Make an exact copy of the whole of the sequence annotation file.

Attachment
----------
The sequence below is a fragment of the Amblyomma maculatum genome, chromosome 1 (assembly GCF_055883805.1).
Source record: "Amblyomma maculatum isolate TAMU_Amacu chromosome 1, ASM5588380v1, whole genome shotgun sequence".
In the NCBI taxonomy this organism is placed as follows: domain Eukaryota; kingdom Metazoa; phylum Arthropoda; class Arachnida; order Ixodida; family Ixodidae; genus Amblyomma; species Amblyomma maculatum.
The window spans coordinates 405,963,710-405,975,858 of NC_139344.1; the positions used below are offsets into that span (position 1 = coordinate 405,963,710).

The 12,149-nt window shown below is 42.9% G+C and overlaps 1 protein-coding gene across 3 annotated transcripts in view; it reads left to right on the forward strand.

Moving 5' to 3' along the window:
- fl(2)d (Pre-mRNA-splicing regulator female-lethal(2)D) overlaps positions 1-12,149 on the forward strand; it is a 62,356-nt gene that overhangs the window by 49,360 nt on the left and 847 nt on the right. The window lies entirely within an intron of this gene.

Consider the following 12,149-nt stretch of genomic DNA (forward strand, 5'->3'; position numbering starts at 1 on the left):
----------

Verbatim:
The sequence below is a fragment of the Amblyomma maculatum genome, chromosome 1 (assembly GCF_055883805.1).
Source record: "Amblyomma maculatum isolate TAMU_Amacu chromosome 1, ASM5588380v1, whole genome shotgun sequence".
In the NCBI taxonomy this organism is placed as follows: domain Eukaryota; kingdom Metazoa; phylum Arthropoda; class Arachnida; order Ixodida; family Ixodidae; genus Amblyomma; species Amblyomma maculatum.
The window spans coordinates 405,963,710-405,975,858 of NC_139344.1; the positions used below are offsets into that span (position 1 = coordinate 405,963,710).

The 12,149-nt window shown below is 42.9% G+C and overlaps 1 protein-coding gene across 3 annotated transcripts in view; it reads left to right on the forward strand.

Moving 5' to 3' along the window:
- fl(2)d (Pre-mRNA-splicing regulator female-lethal(2)D) overlaps positions 1-12,149 on the forward strand; it is a 62,356-nt gene that overhangs the window by 49,360 nt on the left and 847 nt on the right. The window lies entirely within an intron of this gene.

Consider the following 12,149-nt stretch of genomic DNA (forward strand, 5'->3'; position numbering starts at 1 on the left):